Bot reveals rejected vanity license plates and the real DMV notes on why they were flagged

Many, many years ago I wanted a vanity license plate for my vintage International Travelall. As I remember it, the first one I tried for, WAGESLV, got rejected right away. But the second one, BORACHA (a take on the Spanish slang for drunkard: borracho), went through. I forget what story I told the DMV about what it meant but I thought it was hilarious that it didn't get flagged. I waited and waited for the personalized plate and eventually got a notice that it had been rejected after all. I ended up with 4BIGRIG, a nod to my zine at the time, Bigrig Industries Manifesto.

So I was definitely tickled to learn about the California DMV Bot on Twitter. It randomly spits out real (and mostly) rejected personalized plates, the reasons people gave for wanting them, and the actual comments the DMV gave for accepting or denying them. It's my new favorite thing.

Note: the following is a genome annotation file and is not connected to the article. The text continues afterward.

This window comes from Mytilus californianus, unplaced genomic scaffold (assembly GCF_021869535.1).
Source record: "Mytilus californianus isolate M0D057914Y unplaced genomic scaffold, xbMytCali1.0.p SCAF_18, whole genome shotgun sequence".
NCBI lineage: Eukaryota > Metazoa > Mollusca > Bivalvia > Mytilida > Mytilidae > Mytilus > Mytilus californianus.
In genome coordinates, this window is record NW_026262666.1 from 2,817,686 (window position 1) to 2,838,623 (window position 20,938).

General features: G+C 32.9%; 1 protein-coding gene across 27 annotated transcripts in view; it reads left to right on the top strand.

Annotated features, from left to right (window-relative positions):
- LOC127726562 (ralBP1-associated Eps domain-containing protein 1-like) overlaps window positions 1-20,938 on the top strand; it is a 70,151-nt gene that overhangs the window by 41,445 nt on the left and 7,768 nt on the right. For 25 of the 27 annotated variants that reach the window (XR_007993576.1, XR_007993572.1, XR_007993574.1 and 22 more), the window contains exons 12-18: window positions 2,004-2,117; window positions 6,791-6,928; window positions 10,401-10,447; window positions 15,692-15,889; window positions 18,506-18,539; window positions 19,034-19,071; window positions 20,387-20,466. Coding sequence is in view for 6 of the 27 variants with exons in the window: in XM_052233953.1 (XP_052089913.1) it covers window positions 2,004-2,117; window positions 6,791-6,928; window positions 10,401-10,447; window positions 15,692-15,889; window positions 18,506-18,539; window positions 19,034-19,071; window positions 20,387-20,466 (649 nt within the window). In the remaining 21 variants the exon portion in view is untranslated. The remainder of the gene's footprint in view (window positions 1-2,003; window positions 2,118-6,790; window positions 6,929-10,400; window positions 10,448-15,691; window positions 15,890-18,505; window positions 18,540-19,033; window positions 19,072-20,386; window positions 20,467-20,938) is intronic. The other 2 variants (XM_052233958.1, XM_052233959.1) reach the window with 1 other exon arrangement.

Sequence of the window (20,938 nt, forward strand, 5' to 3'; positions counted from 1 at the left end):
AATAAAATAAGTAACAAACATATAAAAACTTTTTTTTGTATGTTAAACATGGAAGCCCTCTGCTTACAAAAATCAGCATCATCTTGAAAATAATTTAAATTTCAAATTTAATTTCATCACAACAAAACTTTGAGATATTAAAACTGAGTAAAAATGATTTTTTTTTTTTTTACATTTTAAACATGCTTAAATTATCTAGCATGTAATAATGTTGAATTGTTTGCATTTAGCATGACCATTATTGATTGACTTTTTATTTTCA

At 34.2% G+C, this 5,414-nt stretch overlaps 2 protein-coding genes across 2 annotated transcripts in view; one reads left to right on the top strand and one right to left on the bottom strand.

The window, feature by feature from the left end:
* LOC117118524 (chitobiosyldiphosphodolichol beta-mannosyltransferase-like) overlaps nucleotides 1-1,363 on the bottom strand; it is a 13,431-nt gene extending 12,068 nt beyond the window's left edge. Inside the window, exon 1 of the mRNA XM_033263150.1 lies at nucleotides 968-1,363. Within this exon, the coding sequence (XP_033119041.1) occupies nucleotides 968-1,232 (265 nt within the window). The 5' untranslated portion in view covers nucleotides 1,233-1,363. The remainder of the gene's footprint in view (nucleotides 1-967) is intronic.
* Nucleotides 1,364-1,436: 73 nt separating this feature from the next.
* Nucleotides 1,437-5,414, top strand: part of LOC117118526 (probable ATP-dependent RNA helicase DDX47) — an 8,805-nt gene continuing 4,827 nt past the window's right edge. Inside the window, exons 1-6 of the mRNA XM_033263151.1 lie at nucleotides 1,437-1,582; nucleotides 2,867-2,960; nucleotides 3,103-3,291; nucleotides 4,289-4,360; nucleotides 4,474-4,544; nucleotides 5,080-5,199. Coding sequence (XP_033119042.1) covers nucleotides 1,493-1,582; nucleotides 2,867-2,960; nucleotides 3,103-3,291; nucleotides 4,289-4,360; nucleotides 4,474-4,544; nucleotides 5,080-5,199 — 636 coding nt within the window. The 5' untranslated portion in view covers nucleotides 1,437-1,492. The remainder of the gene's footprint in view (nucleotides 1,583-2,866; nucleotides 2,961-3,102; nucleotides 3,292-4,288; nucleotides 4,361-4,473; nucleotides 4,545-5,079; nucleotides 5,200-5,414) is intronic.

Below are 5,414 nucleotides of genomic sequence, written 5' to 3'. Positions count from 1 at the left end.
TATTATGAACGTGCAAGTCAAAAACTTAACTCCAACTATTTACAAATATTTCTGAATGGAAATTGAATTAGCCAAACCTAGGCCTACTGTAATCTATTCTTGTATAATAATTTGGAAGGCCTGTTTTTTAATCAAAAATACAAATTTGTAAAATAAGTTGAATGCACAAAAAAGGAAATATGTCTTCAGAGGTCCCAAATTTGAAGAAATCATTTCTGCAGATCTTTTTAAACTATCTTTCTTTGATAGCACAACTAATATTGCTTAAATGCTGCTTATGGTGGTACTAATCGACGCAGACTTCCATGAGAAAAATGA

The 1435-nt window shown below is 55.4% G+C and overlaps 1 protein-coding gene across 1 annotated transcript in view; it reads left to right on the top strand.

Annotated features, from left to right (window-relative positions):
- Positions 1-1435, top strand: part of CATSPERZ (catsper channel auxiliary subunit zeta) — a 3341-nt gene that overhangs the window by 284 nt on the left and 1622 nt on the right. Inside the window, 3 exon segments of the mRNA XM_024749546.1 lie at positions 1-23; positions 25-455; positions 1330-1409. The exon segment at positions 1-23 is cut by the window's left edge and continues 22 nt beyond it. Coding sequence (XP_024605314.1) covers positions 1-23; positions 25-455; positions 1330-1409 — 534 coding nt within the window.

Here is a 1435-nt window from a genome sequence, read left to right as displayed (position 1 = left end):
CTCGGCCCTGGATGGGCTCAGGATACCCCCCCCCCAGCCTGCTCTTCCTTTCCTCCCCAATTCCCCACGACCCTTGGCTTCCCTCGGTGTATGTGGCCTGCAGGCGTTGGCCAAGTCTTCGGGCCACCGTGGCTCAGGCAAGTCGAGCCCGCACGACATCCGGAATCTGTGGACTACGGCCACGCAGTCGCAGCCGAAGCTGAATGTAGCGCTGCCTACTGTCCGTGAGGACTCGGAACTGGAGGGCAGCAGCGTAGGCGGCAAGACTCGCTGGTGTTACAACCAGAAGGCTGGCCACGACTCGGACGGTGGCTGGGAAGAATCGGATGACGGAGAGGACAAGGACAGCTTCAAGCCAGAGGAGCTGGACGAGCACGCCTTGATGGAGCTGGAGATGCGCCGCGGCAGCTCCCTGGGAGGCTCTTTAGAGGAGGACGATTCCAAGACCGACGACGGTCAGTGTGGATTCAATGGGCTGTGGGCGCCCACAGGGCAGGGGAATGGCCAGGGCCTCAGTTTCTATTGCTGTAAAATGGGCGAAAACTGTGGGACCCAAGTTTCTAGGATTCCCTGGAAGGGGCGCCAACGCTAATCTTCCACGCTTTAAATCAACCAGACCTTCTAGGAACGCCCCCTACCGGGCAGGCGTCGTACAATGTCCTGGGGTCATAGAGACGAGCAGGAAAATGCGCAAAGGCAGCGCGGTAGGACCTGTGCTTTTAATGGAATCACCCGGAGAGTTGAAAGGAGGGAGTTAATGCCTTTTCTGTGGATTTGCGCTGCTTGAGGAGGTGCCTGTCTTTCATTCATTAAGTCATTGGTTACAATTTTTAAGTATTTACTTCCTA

The bot is the work of a Silicon Valley 15-year-old, going by "RJ," who recently discovered a trove of flagged DMV applications from 2015-2016 — the result of a public records request by journalist Samuel Braslow for a fascinating piece in Los Angeles Magazine. Without anything to do one weekend, and with "an insatiable curiosity of the inner workings of quite literally everything," RJ built the bot in one day.

One month later, it now posts juvenile license plate attempts like "TRD FURY" and "ASSMNKY" to over 25,000 followers, 24 hours a day.

Our tax dollars hard at work:

This Bot Posts Rejected License Plates and It's Amazing